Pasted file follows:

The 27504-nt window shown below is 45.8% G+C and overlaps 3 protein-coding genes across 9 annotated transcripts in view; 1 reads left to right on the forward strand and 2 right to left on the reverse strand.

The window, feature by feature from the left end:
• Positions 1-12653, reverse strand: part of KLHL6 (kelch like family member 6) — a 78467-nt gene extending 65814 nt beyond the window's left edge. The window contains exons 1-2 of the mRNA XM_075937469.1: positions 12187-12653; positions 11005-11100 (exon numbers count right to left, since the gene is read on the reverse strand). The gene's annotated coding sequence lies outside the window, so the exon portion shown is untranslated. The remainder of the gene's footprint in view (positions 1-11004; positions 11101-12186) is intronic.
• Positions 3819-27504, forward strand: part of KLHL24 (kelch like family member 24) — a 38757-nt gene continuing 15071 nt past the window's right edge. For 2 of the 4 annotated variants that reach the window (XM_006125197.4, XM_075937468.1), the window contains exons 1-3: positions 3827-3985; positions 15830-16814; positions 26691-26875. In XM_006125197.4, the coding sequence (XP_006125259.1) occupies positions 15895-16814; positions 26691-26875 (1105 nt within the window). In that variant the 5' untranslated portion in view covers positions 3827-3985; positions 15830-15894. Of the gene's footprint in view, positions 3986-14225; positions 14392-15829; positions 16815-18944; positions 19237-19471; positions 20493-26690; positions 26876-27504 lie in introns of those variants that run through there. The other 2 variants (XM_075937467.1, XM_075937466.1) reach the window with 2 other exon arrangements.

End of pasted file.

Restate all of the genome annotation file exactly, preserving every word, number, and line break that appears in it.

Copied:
The 27504-nt window shown below is 45.8% G+C and overlaps 3 protein-coding genes across 9 annotated transcripts in view; 1 reads left to right on the forward strand and 2 right to left on the reverse strand.

The window, feature by feature from the left end:
• Positions 1-12653, reverse strand: part of KLHL6 (kelch like family member 6) — a 78467-nt gene extending 65814 nt beyond the window's left edge. The window contains exons 1-2 of the mRNA XM_075937469.1: positions 12187-12653; positions 11005-11100 (exon numbers count right to left, since the gene is read on the reverse strand). The gene's annotated coding sequence lies outside the window, so the exon portion shown is untranslated. The remainder of the gene's footprint in view (positions 1-11004; positions 11101-12186) is intronic.
• Positions 3819-27504, forward strand: part of KLHL24 (kelch like family member 24) — a 38757-nt gene continuing 15071 nt past the window's right edge. For 2 of the 4 annotated variants that reach the window (XM_006125197.4, XM_075937468.1), the window contains exons 1-3: positions 3827-3985; positions 15830-16814; positions 26691-26875. In XM_006125197.4, the coding sequence (XP_006125259.1) occupies positions 15895-16814; positions 26691-26875 (1105 nt within the window). In that variant the 5' untranslated portion in view covers positions 3827-3985; positions 15830-15894. Of the gene's footprint in view, positions 3986-14225; positions 14392-15829; positions 16815-18944; positions 19237-19471; positions 20493-26690; positions 26876-27504 lie in introns of those variants that run through there. The other 2 variants (XM_075937467.1, XM_075937466.1) reach the window with 2 other exon arrangements.